Once located, elk are not hard to get close to if you control your excitement and are deliberate in your movement. On this day we were lucky in our position and the availability of a ridge on the far side of the saddle laying between us and our quarry, for we were not particularly in control of our excitement or our movement. But close to our elk we were soon to be! Holy cow! Uh … I mean bull!
Have you ever seen a kid get so excited they lose their mind and start running wildly? Maybe they even run into things that are in plain sight. Such was the excitement I felt. I felt compelled to aimlessly run around shouting like a knucklehead! But Barb was steady and enabling me with heart thumping in my chest to stay close at his heels!
There have been times I wondered if he, Barb, was really all that he seemed. You know the guy that talks a good game but folds like a girl when the going gets tough? Never in my life have I seen my brother thrown. Okay, there was that time in Simington he got thrown by a bull, but that’s a story oft told, but yet written.
Having made our way up the ridge to about the same elevation as the hilltop from whence we started our stalk, Barb silently indicated we should ease our way into the trees and over the ridge for a looksee. My position was a bit higher than his and, his being already well into the trees, the hillside the elk were grazing came into his view before mine. He waved me off going deeper into the trees and indicated we needed to go higher. Well shuck me running! Didn’t even get to see ’em! Back we go to our hunched over elk-like stalk moving up the ridge side.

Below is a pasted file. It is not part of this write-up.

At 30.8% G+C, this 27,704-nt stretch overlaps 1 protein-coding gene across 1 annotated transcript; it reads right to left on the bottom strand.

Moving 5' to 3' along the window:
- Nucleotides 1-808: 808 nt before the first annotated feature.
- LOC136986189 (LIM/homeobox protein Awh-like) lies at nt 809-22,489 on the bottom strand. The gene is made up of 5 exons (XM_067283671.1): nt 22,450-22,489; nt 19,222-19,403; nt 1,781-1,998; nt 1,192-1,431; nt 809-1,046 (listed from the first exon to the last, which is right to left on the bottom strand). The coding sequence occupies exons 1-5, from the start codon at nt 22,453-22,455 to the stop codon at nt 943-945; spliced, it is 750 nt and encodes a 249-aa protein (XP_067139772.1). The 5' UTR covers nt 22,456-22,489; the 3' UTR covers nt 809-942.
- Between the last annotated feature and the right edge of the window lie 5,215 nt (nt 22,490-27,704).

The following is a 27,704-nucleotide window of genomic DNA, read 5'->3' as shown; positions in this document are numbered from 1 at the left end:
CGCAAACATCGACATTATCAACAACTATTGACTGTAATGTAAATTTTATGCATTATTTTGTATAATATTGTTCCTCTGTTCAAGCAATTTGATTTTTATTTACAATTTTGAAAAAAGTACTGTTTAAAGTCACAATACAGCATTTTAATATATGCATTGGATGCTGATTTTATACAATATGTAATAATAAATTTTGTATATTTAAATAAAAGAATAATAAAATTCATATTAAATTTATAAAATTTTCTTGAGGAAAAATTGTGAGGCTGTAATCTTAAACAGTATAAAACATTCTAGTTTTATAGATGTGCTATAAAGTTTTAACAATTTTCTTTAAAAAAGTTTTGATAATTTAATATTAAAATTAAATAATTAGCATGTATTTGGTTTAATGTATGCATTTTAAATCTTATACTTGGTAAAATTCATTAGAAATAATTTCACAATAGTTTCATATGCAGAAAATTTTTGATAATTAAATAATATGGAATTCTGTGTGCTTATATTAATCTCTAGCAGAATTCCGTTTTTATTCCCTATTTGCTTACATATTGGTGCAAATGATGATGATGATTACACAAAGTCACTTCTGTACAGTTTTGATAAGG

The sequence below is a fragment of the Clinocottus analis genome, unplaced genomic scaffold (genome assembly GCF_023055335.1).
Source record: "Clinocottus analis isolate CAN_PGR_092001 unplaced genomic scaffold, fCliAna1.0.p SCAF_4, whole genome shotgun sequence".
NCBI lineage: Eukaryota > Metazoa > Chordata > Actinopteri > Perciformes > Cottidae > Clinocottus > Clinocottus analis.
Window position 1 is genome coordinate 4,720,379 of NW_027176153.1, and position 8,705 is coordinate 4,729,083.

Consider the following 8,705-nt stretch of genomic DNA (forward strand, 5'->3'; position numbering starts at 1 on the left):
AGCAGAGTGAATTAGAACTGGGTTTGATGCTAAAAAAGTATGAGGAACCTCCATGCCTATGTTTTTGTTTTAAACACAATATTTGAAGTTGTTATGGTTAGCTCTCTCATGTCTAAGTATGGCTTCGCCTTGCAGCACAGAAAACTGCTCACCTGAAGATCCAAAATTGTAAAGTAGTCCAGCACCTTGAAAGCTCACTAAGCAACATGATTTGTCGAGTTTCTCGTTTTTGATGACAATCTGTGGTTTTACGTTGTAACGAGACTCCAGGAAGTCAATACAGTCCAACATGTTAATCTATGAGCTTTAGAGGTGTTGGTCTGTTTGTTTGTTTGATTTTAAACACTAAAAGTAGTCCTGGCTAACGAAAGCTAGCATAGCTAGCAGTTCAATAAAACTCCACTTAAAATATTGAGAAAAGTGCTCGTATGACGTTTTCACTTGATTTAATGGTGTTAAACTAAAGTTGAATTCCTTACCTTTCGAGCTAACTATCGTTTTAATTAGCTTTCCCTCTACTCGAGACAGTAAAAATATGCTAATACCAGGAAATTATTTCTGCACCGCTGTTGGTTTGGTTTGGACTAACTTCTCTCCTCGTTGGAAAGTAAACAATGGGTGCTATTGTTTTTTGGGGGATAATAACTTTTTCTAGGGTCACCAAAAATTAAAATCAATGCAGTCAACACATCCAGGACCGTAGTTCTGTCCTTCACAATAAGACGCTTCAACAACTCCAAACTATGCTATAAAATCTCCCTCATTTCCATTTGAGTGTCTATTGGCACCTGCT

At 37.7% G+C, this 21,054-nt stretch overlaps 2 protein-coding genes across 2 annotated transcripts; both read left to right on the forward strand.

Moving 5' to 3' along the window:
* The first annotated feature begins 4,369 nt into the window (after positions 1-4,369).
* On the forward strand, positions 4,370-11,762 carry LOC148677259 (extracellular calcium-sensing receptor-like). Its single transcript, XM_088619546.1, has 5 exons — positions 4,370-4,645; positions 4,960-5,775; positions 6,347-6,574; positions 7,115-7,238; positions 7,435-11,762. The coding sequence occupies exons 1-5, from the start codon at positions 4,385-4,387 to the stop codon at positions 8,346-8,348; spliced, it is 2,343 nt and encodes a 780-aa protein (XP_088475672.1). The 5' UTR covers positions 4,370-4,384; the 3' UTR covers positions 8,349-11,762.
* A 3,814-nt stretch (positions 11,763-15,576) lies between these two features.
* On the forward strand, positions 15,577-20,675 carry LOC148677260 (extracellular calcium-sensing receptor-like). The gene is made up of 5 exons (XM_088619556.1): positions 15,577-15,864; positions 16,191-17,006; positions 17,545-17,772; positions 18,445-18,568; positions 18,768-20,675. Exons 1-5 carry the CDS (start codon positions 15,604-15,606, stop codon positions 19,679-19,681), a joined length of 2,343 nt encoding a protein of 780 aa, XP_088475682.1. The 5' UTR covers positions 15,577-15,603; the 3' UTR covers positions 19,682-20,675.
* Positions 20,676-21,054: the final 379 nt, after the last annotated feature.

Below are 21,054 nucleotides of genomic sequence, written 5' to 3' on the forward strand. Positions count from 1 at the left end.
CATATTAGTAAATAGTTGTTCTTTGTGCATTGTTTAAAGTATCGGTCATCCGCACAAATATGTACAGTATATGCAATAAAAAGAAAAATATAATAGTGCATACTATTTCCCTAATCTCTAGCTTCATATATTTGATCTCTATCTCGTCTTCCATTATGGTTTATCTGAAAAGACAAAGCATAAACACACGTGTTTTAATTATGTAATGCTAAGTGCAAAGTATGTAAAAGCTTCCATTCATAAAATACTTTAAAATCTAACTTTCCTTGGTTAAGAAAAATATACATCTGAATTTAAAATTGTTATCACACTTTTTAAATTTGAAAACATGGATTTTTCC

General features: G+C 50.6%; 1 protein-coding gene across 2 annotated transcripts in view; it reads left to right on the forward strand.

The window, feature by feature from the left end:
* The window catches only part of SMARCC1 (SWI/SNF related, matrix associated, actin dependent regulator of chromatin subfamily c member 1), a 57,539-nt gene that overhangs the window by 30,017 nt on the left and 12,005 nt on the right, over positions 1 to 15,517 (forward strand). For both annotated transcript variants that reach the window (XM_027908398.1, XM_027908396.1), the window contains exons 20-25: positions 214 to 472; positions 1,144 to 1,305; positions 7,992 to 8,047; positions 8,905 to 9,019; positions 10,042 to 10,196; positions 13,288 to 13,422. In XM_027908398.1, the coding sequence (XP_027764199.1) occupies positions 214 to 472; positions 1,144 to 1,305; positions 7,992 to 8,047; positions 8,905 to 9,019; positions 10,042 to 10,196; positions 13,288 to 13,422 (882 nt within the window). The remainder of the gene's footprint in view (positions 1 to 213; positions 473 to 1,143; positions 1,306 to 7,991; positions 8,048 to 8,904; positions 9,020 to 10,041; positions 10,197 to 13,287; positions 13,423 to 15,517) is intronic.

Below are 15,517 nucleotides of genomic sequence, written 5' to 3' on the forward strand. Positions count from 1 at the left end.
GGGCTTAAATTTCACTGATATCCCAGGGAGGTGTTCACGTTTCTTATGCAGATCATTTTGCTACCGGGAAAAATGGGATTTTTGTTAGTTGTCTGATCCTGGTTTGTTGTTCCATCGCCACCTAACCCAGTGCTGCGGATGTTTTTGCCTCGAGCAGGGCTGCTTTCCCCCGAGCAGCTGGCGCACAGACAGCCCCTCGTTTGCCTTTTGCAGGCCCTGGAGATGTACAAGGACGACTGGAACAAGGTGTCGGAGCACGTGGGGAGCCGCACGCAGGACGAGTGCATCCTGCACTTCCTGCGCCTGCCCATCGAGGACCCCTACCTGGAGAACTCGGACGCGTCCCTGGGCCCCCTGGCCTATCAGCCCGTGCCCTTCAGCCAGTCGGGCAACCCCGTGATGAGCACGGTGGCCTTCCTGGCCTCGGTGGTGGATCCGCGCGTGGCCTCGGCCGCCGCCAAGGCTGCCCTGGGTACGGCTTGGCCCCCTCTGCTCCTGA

When next we took a peek on the other side of the ridge, we were on the same elevation as the elk, and they were still grazing the hillside! My having played first base came in handy as I deftly caught my heart as it jumped out my chest!
Our elk were at two hundred fifty to three hundred yards with their heads down grazing. My bull, I say “my bull” ‘cuz this was Barb putting me on a bull, had good sized antlers and, as it turns out, six points on one side and seven on the other! His companion was not to be seen.